Apple iPhone Contains 'Hazardous' Chemicals, Greenpeace Charges
The group said the iPhone contains chlorinated plastic polyvinyl chloride and "brominated flame retardants" that can be harmful to the environment.
The environmental advocacy group Greenpeace says Apple's new iPhone contains a number of hazardous chemicals that could become significant pollutants.
"Apple is not making early progress toward its 2008 commitment to phase out all uses of these materials, even in entirely new product lines," Greenpeace said in a report published Monday.
The group said the iPhone, which Apple introduced earlier this year amid considerable hype, contains chlorinated plastic polyvinyl chloride and "brominated flame retardants" that can be harmful to the environment.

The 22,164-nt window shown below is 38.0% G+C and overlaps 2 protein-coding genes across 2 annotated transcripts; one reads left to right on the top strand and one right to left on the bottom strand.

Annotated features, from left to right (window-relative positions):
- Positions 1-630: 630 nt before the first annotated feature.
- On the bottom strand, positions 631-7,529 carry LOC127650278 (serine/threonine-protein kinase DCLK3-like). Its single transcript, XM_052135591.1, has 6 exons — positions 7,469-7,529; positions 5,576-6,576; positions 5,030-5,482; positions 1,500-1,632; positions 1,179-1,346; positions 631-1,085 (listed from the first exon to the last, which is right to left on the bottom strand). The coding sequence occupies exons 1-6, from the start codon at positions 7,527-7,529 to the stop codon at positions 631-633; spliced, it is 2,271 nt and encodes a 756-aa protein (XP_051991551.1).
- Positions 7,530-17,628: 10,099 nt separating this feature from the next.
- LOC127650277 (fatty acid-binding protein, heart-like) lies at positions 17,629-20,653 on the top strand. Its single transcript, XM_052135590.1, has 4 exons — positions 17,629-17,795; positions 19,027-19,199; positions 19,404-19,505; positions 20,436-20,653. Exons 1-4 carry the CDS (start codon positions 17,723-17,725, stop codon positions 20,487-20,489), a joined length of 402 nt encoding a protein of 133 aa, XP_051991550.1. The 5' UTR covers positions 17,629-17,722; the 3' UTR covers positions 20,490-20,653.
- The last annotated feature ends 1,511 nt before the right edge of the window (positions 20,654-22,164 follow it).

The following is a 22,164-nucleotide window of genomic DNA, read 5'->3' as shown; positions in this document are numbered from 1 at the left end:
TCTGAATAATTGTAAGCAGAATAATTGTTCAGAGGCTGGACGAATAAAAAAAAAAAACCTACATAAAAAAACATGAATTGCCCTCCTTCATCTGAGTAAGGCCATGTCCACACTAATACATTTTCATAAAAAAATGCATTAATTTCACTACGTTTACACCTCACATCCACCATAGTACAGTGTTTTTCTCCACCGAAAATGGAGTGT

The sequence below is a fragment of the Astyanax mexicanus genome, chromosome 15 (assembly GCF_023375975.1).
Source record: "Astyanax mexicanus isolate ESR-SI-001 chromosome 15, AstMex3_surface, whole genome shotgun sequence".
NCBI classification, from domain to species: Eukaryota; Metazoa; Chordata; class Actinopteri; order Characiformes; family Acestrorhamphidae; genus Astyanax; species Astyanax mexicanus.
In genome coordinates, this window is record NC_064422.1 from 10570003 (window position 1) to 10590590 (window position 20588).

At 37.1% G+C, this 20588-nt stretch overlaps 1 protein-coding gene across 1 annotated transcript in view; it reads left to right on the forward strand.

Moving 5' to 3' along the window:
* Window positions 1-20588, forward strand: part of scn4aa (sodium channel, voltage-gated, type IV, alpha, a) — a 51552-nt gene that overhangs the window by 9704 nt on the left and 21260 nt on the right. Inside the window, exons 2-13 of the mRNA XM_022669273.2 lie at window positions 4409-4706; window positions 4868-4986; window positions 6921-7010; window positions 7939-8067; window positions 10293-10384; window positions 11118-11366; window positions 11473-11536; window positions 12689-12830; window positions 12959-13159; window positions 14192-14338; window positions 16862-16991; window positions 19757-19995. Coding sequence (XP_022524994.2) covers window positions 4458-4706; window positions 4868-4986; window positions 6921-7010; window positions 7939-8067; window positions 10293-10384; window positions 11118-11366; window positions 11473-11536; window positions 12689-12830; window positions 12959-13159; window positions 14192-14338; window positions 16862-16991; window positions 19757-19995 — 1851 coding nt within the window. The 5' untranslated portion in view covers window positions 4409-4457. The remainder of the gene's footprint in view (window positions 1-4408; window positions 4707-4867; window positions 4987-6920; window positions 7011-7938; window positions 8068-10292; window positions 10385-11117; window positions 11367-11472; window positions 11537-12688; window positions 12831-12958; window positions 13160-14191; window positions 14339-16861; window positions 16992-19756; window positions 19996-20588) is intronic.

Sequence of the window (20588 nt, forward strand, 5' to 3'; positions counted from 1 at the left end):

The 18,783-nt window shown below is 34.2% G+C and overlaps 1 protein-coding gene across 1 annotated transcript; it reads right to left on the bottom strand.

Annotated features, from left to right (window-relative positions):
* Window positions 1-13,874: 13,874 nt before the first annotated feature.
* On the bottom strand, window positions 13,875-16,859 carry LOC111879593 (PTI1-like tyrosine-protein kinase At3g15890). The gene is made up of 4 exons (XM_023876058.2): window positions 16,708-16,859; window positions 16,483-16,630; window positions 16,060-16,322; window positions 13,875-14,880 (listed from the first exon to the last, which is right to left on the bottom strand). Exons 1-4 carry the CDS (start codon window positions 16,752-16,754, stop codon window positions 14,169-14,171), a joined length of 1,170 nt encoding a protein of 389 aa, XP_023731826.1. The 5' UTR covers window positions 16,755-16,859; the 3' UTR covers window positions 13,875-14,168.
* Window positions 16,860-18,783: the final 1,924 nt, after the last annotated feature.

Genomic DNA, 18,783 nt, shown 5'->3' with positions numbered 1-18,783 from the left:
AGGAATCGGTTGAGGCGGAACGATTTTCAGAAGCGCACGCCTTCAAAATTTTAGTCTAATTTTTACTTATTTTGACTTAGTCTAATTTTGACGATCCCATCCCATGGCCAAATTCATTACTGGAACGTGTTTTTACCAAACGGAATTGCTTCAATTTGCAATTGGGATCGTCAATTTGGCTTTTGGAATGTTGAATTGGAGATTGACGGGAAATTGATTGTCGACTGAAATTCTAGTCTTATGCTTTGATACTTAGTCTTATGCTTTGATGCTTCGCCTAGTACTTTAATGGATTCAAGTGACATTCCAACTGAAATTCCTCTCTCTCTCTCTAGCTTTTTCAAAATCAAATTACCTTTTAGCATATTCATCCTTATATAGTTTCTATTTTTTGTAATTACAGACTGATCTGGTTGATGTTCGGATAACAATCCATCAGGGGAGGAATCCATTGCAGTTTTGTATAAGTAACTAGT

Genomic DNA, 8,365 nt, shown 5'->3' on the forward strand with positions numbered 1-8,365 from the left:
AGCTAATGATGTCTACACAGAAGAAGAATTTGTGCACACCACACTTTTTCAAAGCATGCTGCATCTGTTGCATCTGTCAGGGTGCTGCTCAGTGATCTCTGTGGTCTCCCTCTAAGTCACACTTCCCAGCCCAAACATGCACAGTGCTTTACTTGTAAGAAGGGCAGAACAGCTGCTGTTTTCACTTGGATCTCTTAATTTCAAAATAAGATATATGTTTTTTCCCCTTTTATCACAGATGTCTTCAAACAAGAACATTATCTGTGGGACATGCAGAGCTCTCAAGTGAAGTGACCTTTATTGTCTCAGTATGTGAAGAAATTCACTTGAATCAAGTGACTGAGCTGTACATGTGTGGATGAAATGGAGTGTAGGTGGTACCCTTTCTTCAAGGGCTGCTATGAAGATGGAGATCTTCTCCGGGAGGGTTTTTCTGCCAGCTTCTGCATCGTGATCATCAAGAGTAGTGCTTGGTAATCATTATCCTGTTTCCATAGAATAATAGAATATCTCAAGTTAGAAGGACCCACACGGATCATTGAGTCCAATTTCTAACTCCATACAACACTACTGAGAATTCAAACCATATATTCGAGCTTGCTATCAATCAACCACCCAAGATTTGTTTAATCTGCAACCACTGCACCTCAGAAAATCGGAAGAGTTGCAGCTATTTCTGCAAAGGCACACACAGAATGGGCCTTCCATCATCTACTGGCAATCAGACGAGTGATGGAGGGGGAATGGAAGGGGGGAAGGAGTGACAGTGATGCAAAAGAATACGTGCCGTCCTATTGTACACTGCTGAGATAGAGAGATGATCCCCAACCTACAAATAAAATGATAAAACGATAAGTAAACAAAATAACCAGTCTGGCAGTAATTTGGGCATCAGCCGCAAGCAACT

Greenpeace acknowledged, however, that the iPhone does comply with European rules prohibiting the use of other chemicals or metals in certain products, including lead, cadmium, mercury, and chromium.
But Greenpeace said that's not enough. "If Apple really wants to reinvent the phone, it needs to design out all hazardous substances and materials from its handsets and peripherals," the group said.
Greenpeace said its findings come after it "carefully deconstructed" an iPhone at its research laboratory in Exeter, U.K.
The report could become a public relations problem for Apple, which has touted its commitment to green technologies. The company has gone so far as to establish a special page called "A Greener Apple" on its Web site to trumpet its use of Earth-friendly components in its products.
"I hope you are as delighted as I was when I first learned how far along Apple actually is in removing toxic chemicals from its products and recycling its older products," company CEO Steve Jobs wrote in a message on the site.
Apple officials didn't immediately return a call seeking comment.
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